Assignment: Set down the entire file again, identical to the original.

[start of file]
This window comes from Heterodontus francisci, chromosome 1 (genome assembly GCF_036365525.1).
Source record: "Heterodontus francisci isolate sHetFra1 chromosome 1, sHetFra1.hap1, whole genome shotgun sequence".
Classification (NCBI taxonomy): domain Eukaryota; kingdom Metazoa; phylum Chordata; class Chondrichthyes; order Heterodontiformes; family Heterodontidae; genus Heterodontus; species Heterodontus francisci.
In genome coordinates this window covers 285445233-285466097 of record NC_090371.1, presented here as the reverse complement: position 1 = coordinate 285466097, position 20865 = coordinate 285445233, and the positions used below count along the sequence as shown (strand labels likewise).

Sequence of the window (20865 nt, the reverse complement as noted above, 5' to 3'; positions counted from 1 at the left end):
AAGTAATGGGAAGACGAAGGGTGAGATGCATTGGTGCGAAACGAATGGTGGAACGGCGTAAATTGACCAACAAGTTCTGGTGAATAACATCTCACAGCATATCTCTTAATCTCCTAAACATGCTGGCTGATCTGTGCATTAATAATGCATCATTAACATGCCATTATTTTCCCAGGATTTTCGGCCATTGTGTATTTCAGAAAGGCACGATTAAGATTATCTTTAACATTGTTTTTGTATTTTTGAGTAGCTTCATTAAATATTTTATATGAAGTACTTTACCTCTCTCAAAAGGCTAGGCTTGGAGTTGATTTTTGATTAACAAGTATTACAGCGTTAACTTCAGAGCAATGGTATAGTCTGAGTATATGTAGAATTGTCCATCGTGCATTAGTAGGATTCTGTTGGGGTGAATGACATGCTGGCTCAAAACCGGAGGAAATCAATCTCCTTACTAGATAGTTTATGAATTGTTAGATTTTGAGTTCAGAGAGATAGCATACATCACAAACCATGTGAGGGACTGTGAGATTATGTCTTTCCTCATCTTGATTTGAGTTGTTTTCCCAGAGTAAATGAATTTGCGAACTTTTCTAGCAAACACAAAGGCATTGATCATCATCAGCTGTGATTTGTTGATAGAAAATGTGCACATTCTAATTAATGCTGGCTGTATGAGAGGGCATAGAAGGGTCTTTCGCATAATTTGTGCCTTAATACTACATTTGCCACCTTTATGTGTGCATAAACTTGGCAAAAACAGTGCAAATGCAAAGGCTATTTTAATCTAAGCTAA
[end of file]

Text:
This window comes from Heterodontus francisci, chromosome 1 (genome assembly GCF_036365525.1).
Source record: "Heterodontus francisci isolate sHetFra1 chromosome 1, sHetFra1.hap1, whole genome shotgun sequence".
Classification (NCBI taxonomy): domain Eukaryota; kingdom Metazoa; phylum Chordata; class Chondrichthyes; order Heterodontiformes; family Heterodontidae; genus Heterodontus; species Heterodontus francisci.
In genome coordinates this window covers 285445233-285466097 of record NC_090371.1, presented here as the reverse complement: position 1 = coordinate 285466097, position 20865 = coordinate 285445233, and the positions used below count along the sequence as shown (strand labels likewise).

Sequence of the window (20865 nt, the reverse complement as noted above, 5' to 3'; positions counted from 1 at the left end):
AAGTAATGGGAAGACGAAGGGTGAGATGCATTGGTGCGAAACGAATGGTGGAACGGCGTAAATTGACCAACAAGTTCTGGTGAATAACATCTCACAGCATATCTCTTAATCTCCTAAACATGCTGGCTGATCTGTGCATTAATAATGCATCATTAACATGCCATTATTTTCCCAGGATTTTCGGCCATTGTGTATTTCAGAAAGGCACGATTAAGATTATCTTTAACATTGTTTTTGTATTTTTGAGTAGCTTCATTAAATATTTTATATGAAGTACTTTACCTCTCTCAAAAGGCTAGGCTTGGAGTTGATTTTTGATTAACAAGTATTACAGCGTTAACTTCAGAGCAATGGTATAGTCTGAGTATATGTAGAATTGTCCATCGTGCATTAGTAGGATTCTGTTGGGGTGAATGACATGCTGGCTCAAAACCGGAGGAAATCAATCTCCTTACTAGATAGTTTATGAATTGTTAGATTTTGAGTTCAGAGAGATAGCATACATCACAAACCATGTGAGGGACTGTGAGATTATGTCTTTCCTCATCTTGATTTGAGTTGTTTTCCCAGAGTAAATGAATTTGCGAACTTTTCTAGCAAACACAAAGGCATTGATCATCATCAGCTGTGATTTGTTGATAGAAAATGTGCACATTCTAATTAATGCTGGCTGTATGAGAGGGCATAGAAGGGTCTTTCGCATAATTTGTGCCTTAATACTACATTTGCCACCTTTATGTGTGCATAAACTTGGCAAAAACAGTGCAAATGCAAAGGCTATTTTAATCTAAGCTAA